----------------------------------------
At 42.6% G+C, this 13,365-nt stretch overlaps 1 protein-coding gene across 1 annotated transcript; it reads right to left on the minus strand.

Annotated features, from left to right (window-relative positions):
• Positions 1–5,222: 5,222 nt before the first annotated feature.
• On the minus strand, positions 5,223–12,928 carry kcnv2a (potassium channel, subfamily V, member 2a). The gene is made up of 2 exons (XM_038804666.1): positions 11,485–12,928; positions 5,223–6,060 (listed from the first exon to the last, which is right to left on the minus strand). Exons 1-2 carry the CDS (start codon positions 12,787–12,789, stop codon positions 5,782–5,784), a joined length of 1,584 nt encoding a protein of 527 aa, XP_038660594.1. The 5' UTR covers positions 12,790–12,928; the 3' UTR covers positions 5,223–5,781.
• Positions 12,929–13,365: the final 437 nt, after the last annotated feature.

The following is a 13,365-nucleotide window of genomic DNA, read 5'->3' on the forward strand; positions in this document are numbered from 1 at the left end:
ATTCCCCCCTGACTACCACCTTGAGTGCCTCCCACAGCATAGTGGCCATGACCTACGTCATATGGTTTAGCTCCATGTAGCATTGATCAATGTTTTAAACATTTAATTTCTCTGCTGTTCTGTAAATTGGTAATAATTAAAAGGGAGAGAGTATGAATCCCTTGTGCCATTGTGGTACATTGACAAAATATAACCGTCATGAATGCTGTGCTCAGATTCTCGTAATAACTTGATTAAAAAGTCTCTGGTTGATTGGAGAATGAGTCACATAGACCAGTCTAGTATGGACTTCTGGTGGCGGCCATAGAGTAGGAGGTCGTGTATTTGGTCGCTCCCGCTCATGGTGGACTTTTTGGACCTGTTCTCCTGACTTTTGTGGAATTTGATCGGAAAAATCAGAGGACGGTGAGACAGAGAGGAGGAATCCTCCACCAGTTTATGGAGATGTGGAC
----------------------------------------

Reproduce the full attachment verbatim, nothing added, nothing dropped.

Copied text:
At 42.6% G+C, this 13,365-nt stretch overlaps 1 protein-coding gene across 1 annotated transcript; it reads right to left on the minus strand.

Annotated features, from left to right (window-relative positions):
• Positions 1–5,222: 5,222 nt before the first annotated feature.
• On the minus strand, positions 5,223–12,928 carry kcnv2a (potassium channel, subfamily V, member 2a). The gene is made up of 2 exons (XM_038804666.1): positions 11,485–12,928; positions 5,223–6,060 (listed from the first exon to the last, which is right to left on the minus strand). Exons 1-2 carry the CDS (start codon positions 12,787–12,789, stop codon positions 5,782–5,784), a joined length of 1,584 nt encoding a protein of 527 aa, XP_038660594.1. The 5' UTR covers positions 12,790–12,928; the 3' UTR covers positions 5,223–5,781.
• Positions 12,929–13,365: the final 437 nt, after the last annotated feature.

The following is a 13,365-nucleotide window of genomic DNA, read 5'->3' on the forward strand; positions in this document are numbered from 1 at the left end:
ATTCCCCCCTGACTACCACCTTGAGTGCCTCCCACAGCATAGTGGCCATGACCTACGTCATATGGTTTAGCTCCATGTAGCATTGATCAATGTTTTAAACATTTAATTTCTCTGCTGTTCTGTAAATTGGTAATAATTAAAAGGGAGAGAGTATGAATCCCTTGTGCCATTGTGGTACATTGACAAAATATAACCGTCATGAATGCTGTGCTCAGATTCTCGTAATAACTTGATTAAAAAGTCTCTGGTTGATTGGAGAATGAGTCACATAGACCAGTCTAGTATGGACTTCTGGTGGCGGCCATAGAGTAGGAGGTCGTGTATTTGGTCGCTCCCGCTCATGGTGGACTTTTTGGACCTGTTCTCCTGACTTTTGTGGAATTTGATCGGAAAAATCAGAGGACGGTGAGACAGAGAGGAGGAATCCTCCACCAGTTTATGGAGATGTGGAC